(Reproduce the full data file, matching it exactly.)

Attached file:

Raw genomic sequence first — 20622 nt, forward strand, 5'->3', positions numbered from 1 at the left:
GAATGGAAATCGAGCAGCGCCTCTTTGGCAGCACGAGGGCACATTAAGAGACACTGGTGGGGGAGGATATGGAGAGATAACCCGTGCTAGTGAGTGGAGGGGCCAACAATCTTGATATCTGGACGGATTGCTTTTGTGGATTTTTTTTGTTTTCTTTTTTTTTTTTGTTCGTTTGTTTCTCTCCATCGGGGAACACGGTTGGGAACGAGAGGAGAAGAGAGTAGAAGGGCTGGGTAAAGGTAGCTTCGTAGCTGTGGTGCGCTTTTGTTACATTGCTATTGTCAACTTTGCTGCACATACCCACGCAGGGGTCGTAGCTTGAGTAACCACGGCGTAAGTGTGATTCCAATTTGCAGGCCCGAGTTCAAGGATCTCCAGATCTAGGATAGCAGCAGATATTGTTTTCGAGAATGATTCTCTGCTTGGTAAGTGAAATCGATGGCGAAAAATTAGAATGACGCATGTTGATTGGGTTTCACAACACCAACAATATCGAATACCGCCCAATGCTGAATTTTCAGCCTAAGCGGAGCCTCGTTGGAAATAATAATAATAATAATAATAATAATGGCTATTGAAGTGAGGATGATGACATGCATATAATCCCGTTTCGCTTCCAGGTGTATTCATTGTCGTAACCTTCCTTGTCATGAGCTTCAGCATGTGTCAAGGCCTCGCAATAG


Raw genomic sequence first — 20622 nt, forward strand, 5'->3', positions numbered from 1 at the left:
GAATGGAAATCGAGCAGCGCCTCTTTGGCAGCACGAGGGCACATTAAGAGACACTGGTGGGGGAGGATATGGAGAGATAACCCGTGCTAGTGAGTGGAGGGGCCAACAATCTTGATATCTGGACGGATTGCTTTTGTGGATTTTTTTTGTTTTCTTTTTTTTTTTTGTTCGTTTGTTTCTCTCCATCGGGGAACACGGTTGGGAACGAGAGGAGAAGAGAGTAGAAGGGCTGGGTAAAGGTAGCTTCGTAGCTGTGGTGCGCTTTTGTTACATTGCTATTGTCAACTTTGCTGCACATACCCACGCAGGGGTCGTAGCTTGAGTAACCACGGCGTAAGTGTGATTCCAATTTGCAGGCCCGAGTTCAAGGATCTCCAGATCTAGGATAGCAGCAGATATTGTTTTCGAGAATGATTCTCTGCTTGGTAAGTGAAATCGATGGCGAAAAATTAGAATGACGCATGTTGATTGGGTTTCACAACACCAACAATATCGAATACCGCCCAATGCTGAATTTTCAGCCTAAGCGGAGCCTCGTTGGAAATAATAATAATAATAATAATAATAATGGCTATTGAAGTGAGGATGATGACATGCATATAATCCCGTTTCGCTTCCAGGTGTATTCATTGTCGTAACCTTCCTTGTCATGAGCTTCAGCATGTGTCAAGGCCTCGCAATAG